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CTS Prep Part One

CTS Prep Part One

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CTS Prep Part One

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  1. CTS PrepPart One

  2. Certified Technology Specialist Professionals • Know the “big picture” of the AV industry • Disciplines within the AV industry • Allied industries • AV project cycle • Know the technical scope of general projects Ch 1

  3. Systems Integrators Rental & StagingProfessionals Technology Managers Manufacturers IndependentConsultants Distributors PresentationProfessionals Value-addedDealers Disciplines within the AV Industry

  4. Mechanical/HVAC Ventilation, Fire Suppression Architectural Architecture, Interior Design, Carpentry Electrical Power, Infrastructure, Lighting Structural Structural Engineering, Rigging, Seismic Allied Industries

  5. The AV Project Cycle

  6. Technical Scope of General Projects • Boardroom • Auditorium • Training room • Divisible conference room

  7. Questions?

  8. Part One • Domain A: Creating AV Solutions • Gather Information • Needs Analysis • Site Survey • Maintain Awareness of Changes & Create Scope • Determine AV Solution Components

  9. Gather Information • Determine what the customer wants • Obtain scale drawings • Obtain customer budget • Obtain customer constraints (work hours, noise levels, cultural issues) Ch 11

  10. Domain A: Creating AV Solutions • Gather Information • Needs Analysis • Site Survey • Maintain Awareness of Changes & Create Scope • Determine AV Solution Components

  11. Needs Analysis • What is a needs analysis? • Why is it important? Form follows Function Ch 11 – Pg 191

  12. Needs Analysis • What information is needed? • Determine what the customer wants • Obtain scale drawings • Obtain customer budget • Obtain customer constraints (work hours, noise levels, cultural issues) • Determine the end user’s needs by determining the following. • The required application(s) based on the user’s needs • The tasks and functions that support the application • The wishes and desires of the end-user Ch 11 – Pg 191

  13. Gather Information • Needs Analysis Exercise • Facts to be conveyed. • How to be conveyed. • How it takes shape. Remember! No equipment discussions! Ch 11

  14. Domain A: Creating AV Solutions • Gather Information • Needs Analysis • Site Survey • Maintain Awareness of Changes & Create Scope • Determine AV Solution Components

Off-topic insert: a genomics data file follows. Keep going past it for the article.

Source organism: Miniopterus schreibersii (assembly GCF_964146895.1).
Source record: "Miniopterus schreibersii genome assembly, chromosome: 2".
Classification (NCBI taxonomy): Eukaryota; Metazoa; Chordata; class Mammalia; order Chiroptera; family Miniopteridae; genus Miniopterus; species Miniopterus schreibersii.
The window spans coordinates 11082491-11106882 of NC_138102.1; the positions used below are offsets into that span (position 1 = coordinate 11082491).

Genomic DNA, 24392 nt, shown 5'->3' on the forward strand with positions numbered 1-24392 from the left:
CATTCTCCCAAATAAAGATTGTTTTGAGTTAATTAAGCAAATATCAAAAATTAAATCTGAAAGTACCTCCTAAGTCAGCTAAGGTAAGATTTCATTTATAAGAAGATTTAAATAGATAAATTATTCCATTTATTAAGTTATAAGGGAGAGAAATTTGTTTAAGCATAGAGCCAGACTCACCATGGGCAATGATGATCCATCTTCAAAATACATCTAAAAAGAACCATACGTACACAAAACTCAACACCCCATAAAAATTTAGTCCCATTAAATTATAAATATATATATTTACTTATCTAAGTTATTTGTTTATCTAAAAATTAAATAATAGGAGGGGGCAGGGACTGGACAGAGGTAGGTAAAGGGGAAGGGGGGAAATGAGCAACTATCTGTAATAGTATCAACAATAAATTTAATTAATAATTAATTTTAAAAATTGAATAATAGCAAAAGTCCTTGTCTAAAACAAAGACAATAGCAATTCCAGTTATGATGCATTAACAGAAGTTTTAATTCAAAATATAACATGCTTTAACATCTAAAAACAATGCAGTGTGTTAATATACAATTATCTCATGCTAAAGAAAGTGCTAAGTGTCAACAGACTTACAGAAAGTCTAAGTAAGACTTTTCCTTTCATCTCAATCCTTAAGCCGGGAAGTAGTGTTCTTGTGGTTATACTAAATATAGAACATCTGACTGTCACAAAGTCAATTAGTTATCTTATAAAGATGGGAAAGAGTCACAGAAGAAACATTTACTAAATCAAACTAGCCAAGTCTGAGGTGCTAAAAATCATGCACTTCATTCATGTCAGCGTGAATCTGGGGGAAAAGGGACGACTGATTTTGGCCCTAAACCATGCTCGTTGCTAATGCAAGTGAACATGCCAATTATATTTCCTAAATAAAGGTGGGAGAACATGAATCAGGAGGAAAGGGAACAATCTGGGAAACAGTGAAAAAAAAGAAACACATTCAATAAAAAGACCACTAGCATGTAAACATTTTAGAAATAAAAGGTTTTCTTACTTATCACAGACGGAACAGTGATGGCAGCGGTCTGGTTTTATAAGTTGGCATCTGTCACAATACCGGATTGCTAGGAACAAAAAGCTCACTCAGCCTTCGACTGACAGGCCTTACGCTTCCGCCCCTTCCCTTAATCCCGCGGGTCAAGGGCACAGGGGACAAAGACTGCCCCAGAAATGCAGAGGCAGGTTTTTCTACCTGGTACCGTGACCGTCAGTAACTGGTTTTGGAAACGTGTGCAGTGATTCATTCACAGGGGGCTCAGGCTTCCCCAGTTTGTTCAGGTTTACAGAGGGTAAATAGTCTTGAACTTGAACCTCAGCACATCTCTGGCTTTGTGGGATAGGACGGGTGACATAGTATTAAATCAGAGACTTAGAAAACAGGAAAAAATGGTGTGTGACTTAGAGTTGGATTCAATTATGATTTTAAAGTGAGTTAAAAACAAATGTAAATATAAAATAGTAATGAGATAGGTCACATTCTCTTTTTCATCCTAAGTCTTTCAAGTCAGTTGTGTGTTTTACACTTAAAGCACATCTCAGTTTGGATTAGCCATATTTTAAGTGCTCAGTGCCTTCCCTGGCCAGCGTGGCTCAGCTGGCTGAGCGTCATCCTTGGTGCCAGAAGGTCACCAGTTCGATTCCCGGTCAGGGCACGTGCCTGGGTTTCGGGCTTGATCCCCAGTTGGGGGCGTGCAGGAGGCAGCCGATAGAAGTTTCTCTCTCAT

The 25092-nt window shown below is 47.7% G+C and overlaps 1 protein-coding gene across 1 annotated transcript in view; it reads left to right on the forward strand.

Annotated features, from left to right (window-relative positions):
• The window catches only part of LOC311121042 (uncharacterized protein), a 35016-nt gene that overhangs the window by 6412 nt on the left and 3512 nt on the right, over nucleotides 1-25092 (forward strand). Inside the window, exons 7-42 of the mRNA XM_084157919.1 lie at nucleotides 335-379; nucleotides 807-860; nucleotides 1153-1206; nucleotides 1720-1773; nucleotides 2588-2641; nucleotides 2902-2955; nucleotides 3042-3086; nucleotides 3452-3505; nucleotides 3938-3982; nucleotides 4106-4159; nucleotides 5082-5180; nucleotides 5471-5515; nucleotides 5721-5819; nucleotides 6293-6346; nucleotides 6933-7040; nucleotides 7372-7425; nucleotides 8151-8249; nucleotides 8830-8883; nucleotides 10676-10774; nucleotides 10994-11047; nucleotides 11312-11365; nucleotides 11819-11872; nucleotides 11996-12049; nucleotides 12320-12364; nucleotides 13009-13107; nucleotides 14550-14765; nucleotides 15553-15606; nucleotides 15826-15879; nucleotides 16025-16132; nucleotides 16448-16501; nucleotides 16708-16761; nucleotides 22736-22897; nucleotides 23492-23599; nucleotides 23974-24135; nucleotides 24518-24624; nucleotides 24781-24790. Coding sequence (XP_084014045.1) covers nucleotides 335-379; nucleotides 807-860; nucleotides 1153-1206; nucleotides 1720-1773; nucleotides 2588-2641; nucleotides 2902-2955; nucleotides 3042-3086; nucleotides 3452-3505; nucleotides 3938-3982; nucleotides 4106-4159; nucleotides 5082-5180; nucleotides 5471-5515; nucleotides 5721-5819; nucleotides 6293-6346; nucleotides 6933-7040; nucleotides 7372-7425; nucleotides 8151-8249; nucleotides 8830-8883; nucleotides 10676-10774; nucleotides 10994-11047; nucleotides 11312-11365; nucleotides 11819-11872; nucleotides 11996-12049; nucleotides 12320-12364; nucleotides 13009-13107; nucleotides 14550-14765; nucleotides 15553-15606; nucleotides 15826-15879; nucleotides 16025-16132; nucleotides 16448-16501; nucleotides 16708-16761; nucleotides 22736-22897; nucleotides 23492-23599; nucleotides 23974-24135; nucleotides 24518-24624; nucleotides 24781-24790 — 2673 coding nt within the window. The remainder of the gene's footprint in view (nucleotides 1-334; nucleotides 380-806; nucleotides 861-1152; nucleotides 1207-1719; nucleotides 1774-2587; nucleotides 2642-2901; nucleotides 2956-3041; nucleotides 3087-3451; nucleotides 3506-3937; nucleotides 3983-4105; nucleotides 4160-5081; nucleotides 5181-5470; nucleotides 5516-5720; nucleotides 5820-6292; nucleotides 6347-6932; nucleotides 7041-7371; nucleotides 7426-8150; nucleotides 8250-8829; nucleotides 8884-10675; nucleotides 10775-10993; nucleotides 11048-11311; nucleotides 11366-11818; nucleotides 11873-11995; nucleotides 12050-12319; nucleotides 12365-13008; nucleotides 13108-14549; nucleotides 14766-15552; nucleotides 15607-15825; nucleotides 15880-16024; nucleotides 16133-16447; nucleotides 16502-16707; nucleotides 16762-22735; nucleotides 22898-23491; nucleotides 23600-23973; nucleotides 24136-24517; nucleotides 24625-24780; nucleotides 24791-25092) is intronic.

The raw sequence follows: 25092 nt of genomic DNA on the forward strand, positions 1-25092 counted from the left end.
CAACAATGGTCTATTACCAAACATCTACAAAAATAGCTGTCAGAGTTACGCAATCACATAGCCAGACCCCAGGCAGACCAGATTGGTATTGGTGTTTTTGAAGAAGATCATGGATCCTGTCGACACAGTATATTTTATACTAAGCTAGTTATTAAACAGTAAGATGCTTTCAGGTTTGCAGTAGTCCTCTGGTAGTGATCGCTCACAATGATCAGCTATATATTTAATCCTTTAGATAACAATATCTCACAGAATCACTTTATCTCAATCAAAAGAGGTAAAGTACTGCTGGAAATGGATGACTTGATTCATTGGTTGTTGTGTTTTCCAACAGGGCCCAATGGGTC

15. Evaluate Site Environment • Site Survey Exercise Ch 12 and 13

  16. Domain A: Creating AV Solutions • Gather Information • Needs Analysis • Site Survey • Maintain Awareness of Changes & Create Scope • Determine AV Solution Components

  17. Maintain Awareness of Changes, Develop a Functional AV Scope Exercises • Exercises • Maintain Awareness of Changes • Review potential changes in Chapter 14 of the CTS Exam Guide, Second Edition • Individually Develop a Functional AV Scope • Review the example of a scope in your student binders • Write a brief scope of you group’s project. • Present findings to contact (designated student) of the recommendations. Function End-Users' Needs Time Space Budget Applications Tasks Form Ch 14 and 15

  18. Domain A: Creating AV Solutions • Gather Information • Needs Analysis • Site Survey • Maintain Awareness of Changes & Create Scope • Determine AV Solution Components

  19. Determine AV solution components • Room Features • View-ability • Aspect Ratio • Projection Throw • Viewing Parameters • Audio • Project Documentation

  20. Rooms Features • Space for Presenter and Equipment • Location of Equipment • Space for the Audience • Accessibility to the Room • Accessibility to the Equipment • Control Room Size • Rear Projection Room Size • Doors • Finishes within the Room Ch 14

  21. Image View-ability Factors • Size • Shape • Target of vision (screen) • Obstructions • Brightness • Contrast Ch 5 and 14

  22. Aspect Ratio • Width dimension of a picture expressed relative to the height dimensions. • The aspect ratio of all broadcast composite video systems is 4 units wide by 3 units high , also written as 4:3 and 1.33 (analog). • The aspect ratio of HD can be 16 units wide by 9 units high also written as 16:9 and 1.78 Ch 5 – Pg 99